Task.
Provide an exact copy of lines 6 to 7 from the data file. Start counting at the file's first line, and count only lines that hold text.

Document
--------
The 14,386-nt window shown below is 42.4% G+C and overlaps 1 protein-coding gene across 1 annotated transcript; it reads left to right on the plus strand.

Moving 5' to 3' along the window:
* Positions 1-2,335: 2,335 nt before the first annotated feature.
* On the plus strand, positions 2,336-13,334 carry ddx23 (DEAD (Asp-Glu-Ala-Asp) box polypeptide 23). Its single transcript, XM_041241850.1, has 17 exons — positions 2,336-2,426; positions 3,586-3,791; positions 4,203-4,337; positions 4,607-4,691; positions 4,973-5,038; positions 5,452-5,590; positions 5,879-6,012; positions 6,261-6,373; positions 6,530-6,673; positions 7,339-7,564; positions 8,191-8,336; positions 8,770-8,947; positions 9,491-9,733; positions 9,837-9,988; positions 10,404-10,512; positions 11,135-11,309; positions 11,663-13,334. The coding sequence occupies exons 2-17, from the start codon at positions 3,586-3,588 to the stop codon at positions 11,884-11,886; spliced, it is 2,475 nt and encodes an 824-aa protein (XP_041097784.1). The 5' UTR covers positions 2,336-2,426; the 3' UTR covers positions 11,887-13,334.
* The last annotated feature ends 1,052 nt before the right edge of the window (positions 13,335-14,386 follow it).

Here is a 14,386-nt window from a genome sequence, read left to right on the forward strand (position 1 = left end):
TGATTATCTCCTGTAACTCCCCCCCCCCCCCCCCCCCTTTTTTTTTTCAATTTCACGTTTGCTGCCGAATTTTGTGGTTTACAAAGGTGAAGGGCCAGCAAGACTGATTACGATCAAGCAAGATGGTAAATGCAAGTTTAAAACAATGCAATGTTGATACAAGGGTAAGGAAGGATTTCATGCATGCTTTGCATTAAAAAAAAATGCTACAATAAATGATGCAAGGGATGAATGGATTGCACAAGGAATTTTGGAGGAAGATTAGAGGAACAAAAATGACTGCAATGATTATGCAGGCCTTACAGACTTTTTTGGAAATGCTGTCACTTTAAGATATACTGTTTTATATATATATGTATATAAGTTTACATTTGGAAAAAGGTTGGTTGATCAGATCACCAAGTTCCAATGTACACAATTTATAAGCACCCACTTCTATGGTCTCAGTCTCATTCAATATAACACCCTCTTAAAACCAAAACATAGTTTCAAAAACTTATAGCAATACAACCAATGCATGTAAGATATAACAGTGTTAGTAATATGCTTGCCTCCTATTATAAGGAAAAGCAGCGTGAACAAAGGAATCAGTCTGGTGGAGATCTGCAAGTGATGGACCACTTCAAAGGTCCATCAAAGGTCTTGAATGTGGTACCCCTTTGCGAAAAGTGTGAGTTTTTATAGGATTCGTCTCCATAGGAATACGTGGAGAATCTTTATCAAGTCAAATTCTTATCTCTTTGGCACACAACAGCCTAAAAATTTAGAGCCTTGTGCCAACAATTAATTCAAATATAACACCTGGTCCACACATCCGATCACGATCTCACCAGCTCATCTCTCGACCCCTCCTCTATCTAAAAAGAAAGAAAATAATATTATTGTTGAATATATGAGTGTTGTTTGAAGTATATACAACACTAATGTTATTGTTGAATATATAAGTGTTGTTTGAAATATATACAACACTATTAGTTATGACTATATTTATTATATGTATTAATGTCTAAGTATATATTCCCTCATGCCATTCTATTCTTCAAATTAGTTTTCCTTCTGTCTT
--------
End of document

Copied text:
Here is a 14,386-nt window from a genome sequence, read left to right on the forward strand (position 1 = left end):
TGATTATCTCCTGTAACTCCCCCCCCCCCCCCCCCCCTTTTTTTTTTCAATTTCACGTTTGCTGCCGAATTTTGTGGTTTACAAAGGTGAAGGGCCAGCAAGACTGATTACGATCAAGCAAGATGGTAAATGCAAGTTTAAAACAATGCAATGTTGATACAAGGGTAAGGAAGGATTTCATGCATGCTTTGCATTAAAAAAAAATGCTACAATAAATGATGCAAGGGATGAATGGATTGCACAAGGAATTTTGGAGGAAGATTAGAGGAACAAAAATGACTGCAATGATTATGCAGGCCTTACAGACTTTTTTGGAAATGCTGTCACTTTAAGATATACTGTTTTATATATATATGTATATAAGTTTACATTTGGAAAAAGGTTGGTTGATCAGATCACCAAGTTCCAATGTACACAATTTATAAGCACCCACTTCTATGGTCTCAGTCTCATTCAATATAACACCCTCTTAAAACCAAAACATAGTTTCAAAAACTTATAGCAATACAACCAATGCATGTAAGATATAACAGTGTTAGTAATATGCTTGCCTCCTATTATAAGGAAAAGCAGCGTGAACAAAGGAATCAGTCTGGTGGAGATCTGCAAGTGATGGACCACTTCAAAGGTCCATCAAAGGTCTTGAATGTGGTACCCCTTTGCGAAAAGTGTGAGTTTTTATAGGATTCGTCTCCATAGGAATACGTGGAGAATCTTTATCAAGTCAAATTCTTATCTCTTTGGCACACAACAGCCTAAAAATTTAGAGCCTTGTGCCAACAATTAATTCAAATATAACACCTGGTCCACACATCCGATCACGATCTCACCAGCTCATCTCTCGACCCCTCCTCTATCTAAAAAGAAAGAAAATAATATTATTGTTGAATATATGAGTGTTGTTTGAAGTATATACAACACTAATGTTATTGTTGAATATATAAGTGTTGTTTGAAATATATACAACACTATTAGTTATGACTATATTTATTATATGTATTAATGTCTAAGTATATATTCCCTCATGCCATTCTATTCTTCAAATTAGTTTTCCTTCTGTCTT